Let's face it: dogs get into a lot of strange things and it can get messy. For that reason, dog boots should be durable and easy to clean. Many brands are easily machine-washable, so take this into account when making an investment to protect your pooch's four paws.
Prepare for some resistance. We can't stress this enough. Dogs are creatures of habit, so when they're introduced to something unfamiliar, they may not take to it at first. Boots are no exception, especially if your dog has never worn them before. There will be a learning curve, but the good news is that your dog will eventually adapt.
Dogs In Boots For The First Time Compilation (VIDEOS) | HuffPost
So You Think Dogs Don't Need Boots? I Say You're Wrong - Dogster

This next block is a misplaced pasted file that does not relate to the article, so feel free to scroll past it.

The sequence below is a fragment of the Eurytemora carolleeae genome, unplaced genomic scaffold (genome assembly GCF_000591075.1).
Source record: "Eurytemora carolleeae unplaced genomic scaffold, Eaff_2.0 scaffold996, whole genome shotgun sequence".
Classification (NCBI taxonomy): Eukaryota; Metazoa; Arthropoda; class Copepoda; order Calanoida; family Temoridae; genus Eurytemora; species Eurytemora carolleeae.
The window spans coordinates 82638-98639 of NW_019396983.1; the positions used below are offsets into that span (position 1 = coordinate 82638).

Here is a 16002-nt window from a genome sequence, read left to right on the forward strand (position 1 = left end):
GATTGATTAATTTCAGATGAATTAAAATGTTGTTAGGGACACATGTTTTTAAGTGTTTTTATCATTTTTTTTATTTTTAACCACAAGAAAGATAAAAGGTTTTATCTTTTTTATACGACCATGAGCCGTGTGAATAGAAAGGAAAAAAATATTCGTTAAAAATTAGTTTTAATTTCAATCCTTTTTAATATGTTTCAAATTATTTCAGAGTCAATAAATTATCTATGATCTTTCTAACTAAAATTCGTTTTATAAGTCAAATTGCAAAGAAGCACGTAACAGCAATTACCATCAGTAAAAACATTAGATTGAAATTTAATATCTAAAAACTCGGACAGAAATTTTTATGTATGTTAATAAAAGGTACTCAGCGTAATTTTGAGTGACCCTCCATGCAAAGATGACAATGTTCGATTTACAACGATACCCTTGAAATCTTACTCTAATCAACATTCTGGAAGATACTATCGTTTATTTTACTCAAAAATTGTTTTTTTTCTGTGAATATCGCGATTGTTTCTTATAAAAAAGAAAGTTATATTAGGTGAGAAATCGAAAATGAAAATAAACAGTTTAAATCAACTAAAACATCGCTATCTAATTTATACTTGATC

Does your dog slip and slide on your hardwood or tile floors? Help protect your sweet pooch from potential injury with these Paw-Pads non-slip traction pads. Veterinarian recommended Paw-Pads provide much needed traction for dogs on slippery floors such as hardwood, tile, marble and other slick surfaces. Unlike doggie boots, shoes and rubber socks, your dog won’t even know she has anything on her feet.“We do SAR with our dogs and they wear the boots through rough terrain. Cactus, rocks, brush, thorns, etc. they stay on and keep paws from being sore.” – Reviewer from Arizona/New MexicoPush the toe fold out of the top flare to make the boots right side out. Your dog's feet should easily slip into the boot. As mention before ...Although there is debate about the exact origin of the first dog boots, it's a pretty safe bet that protective paw gear has been around since the time dogs were first domesticated and used to pull sleds by humans nearly 3,000 years ago. Boots may have been constructed in rudimentary form by early tribes as well, but this was done to protect sled dogs from thinning their paw pads.